Posted By claire on December 9, 2009
Today we have a guest post by Leanda de Lisle, historian and author of “The Sisters Who Would Be Queen”, a book that I have just reviewed over at our Review site – click here to read my review.
“The Sisters Who Would Be Queen” looks at the lives of Lady Jane Grey, Katherine Grey and Mary Grey, and challenges the myths surrounding Jane and the family. It is a marvellous book and I heartily recommend it.
Katherine Grey – Heir to Elizabeth by Leanda de Lisle
Imagine you are eighteen. Your home is lost, your sister and father executed. But you have survived the reign of Mary Tudor to emerge as Queen Elizabeth’s heir. In November 1558 such was the position of Lady Katherine Grey, sister of Jane, the iconic Nine Days Queen. But her dramatic life was to be erased from national memory, along with the secret it told.
To uncover this secret we must back to that summer of 1558, and the dying months of Mary Tudor’s reign. Katherine, blonde and pretty, was permitted briefly to nurse a sick friend in the house of the girl’s mother. Her friend’s nineteen year old brother, ‘Ned’ Seymour, Earl of Hertford, was also there, and during the course of that hot country house summer, they fell in love. Katherine and Ned were warned their romance was dangerous. Under the will of Katherine’s great uncle, Henry VIII, backed by English law, Katherine followed Elizabeth in line to the throne, and was a possible rival.
This is not, of course, how history remembers it. Mary, Queen of Scots is the cousin we recall as Elizabeth’s heir. But Henry VIII had excluded the entire Stuart line of his elder sister, Margaret of Scotland, from the succession and in their stead placed the heirs of his younger sister, Mary Rose Tudor – Katherine’s grandmother. If Henry’s will, and the 1536 statute that supported it, had not existed, Mary, Queen of Scots would also had the superior right to Elizabeth. As the illegitimate daughter of Henry’s annulled marriage to Anne Boleyn, Elizabeth had no claim to the throne under the traditional rules of primogeniture. To accept Elizabeth’s right to become Queen is to accept Katherine’s right in line of succession. And that right would be strengthened by marriage.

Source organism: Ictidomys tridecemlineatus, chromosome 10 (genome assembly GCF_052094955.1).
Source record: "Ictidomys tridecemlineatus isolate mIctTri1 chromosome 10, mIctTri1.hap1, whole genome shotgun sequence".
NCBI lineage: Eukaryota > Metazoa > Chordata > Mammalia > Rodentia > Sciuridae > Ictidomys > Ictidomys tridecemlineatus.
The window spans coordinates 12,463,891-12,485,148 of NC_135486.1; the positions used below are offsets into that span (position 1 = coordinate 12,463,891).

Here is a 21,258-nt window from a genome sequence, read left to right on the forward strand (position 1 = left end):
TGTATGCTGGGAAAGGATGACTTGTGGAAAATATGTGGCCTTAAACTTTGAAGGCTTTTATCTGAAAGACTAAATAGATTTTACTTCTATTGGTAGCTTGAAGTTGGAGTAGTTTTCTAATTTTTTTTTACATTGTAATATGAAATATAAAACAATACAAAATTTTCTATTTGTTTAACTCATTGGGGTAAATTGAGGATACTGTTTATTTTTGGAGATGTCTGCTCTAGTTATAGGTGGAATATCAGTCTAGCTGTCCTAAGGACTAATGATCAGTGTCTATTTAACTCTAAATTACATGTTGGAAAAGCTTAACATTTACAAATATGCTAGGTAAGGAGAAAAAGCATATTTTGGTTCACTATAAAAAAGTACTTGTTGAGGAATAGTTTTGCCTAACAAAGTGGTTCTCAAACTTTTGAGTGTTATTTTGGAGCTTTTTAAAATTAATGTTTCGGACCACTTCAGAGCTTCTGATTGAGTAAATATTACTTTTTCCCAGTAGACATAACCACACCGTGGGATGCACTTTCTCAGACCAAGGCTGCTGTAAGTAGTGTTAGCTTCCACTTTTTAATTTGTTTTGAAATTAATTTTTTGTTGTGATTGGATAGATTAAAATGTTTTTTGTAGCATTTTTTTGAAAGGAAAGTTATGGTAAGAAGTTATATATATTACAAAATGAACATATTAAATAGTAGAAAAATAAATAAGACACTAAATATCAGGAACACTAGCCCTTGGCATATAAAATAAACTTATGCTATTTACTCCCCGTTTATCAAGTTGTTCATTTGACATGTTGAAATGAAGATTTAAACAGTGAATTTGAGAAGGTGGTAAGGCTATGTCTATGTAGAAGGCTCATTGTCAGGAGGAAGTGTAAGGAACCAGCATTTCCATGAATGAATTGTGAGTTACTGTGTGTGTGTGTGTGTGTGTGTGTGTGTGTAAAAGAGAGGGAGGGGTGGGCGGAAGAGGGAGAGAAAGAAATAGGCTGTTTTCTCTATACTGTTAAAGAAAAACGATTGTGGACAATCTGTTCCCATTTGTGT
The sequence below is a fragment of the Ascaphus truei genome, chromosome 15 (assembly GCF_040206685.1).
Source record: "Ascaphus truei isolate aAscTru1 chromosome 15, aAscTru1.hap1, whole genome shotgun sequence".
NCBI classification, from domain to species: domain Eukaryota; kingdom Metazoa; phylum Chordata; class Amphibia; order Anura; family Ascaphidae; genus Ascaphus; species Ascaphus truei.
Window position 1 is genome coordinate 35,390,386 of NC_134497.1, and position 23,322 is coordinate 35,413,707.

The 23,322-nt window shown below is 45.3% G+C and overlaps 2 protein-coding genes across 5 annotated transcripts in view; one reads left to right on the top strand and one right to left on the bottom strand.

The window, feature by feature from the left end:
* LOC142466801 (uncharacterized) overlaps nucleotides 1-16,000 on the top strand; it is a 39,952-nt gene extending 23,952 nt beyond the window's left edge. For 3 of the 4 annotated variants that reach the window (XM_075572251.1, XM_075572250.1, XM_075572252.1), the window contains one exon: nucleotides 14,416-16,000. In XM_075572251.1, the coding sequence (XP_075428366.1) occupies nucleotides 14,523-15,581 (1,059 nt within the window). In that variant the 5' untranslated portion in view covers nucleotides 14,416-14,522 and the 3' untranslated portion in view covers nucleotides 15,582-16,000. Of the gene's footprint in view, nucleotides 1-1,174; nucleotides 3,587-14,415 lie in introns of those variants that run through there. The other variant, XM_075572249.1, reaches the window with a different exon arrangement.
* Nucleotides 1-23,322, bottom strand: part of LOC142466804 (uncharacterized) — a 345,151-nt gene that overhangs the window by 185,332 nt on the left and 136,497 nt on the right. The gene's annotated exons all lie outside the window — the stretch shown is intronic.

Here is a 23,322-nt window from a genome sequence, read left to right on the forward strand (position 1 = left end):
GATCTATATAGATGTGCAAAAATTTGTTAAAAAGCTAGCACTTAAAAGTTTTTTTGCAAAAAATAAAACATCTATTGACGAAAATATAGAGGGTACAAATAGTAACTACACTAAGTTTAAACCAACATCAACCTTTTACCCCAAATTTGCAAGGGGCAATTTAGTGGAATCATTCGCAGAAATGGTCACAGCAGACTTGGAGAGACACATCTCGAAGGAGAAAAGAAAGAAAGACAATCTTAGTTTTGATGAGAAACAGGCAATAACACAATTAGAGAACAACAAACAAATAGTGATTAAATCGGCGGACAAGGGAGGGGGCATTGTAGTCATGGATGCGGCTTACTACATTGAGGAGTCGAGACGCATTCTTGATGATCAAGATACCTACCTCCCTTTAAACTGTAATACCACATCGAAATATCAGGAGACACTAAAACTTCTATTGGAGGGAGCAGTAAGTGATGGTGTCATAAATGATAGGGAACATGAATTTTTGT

It was possible even that Elizabeth’s Protestant supporters would prefer a married Katherine to a virgin Elizabeth. Indeed, they had form in this regard. Five years earlier, in 1553, King Henry’s son, the Protestant Edward VI, had cut his half sisters, Mary and Elizabeth, out of his will, and bequeathed his throne to his cousin Lady Jane Grey – Katherine’s elder sister. Other Protestants had backed his decision, principally because Mary Tudor was a Catholic. But also because the Tudor sisters were unmarried, while Jane Grey had a husband. Female rule was considered against the natural order: a punishment from God made tolerable by a Queen’s willingness to marry with the object of her producing male heirs. And to whom she was married was of vital importance.
Edward drew attention specifically to the dangers of his half sisters marrying foreigners, while giving his seal of approval to Jane Grey’s marriage to Lord Guildford Dudley, a son of the Lord President of his Privy Council, John Dudley, Duke of Northumberland. Unfortunately for Jane, however, many amongst the elite and the wider population, envied and hated Northumberland, who was accused later of plotting to rule England through his son. Mary Tudor was able to overthrow Jane after only thirteen days – nine after she was proclaimed Queen in London – a fact that was poor consolation for the young Queen Elizabeth. She was in love with Guildford’s brother, Robert.
Elizabeth did not trust Katherine or her Protestant supporters. And Elizabeth believed that for her own security she would have to make sure Katherine never had a male heir.
But at Queen Mary’s death Queen Elizabeth was blissfully ignorant of Katherine’s romance. And she remained too busy pursuing her own passion for Robert Dudley to notice the affair continuing under her nose. After two years Katherine and Ned married secretly. The transcripts of later interviews in the Tower describe their wedding night in intimate detail. Katherine married Ned in his bedroom at a house on the Thames, with only his sister as witness. They toasted their wedding quickly and rushed to bed. They made love twice, with Katherine naked save for a fashionable headdress. Then they dashed back to court, so they wouldn’t be missed.